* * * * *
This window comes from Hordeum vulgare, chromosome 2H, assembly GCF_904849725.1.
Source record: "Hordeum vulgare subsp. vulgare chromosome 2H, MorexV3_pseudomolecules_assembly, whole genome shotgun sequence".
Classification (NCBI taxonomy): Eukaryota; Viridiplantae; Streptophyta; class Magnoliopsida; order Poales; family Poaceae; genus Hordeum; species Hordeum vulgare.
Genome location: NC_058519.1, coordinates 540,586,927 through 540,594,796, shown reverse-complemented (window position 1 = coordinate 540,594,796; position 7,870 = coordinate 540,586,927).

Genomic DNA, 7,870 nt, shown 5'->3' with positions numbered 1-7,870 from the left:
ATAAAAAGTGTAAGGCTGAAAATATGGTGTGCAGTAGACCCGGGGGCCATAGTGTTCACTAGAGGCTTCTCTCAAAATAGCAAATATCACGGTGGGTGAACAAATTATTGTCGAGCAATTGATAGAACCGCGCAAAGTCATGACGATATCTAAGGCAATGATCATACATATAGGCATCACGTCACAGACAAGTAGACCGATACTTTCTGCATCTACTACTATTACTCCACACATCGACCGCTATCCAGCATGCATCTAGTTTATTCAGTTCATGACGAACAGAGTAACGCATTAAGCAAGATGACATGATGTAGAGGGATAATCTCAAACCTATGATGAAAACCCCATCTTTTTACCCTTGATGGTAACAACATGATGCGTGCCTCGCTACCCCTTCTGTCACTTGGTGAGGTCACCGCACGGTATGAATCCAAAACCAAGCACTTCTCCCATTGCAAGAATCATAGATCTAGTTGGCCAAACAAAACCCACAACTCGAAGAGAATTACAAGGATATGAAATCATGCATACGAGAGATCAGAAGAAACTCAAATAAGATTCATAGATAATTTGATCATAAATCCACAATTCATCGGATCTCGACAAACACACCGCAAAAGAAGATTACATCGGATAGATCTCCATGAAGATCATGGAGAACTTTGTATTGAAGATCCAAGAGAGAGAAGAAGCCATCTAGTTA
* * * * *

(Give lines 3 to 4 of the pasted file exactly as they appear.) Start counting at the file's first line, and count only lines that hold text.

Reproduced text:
Classification (NCBI taxonomy): Eukaryota; Viridiplantae; Streptophyta; class Magnoliopsida; order Poales; family Poaceae; genus Hordeum; species Hordeum vulgare.
Genome location: NC_058519.1, coordinates 540,586,927 through 540,594,796, shown reverse-complemented (window position 1 = coordinate 540,594,796; position 7,870 = coordinate 540,586,927).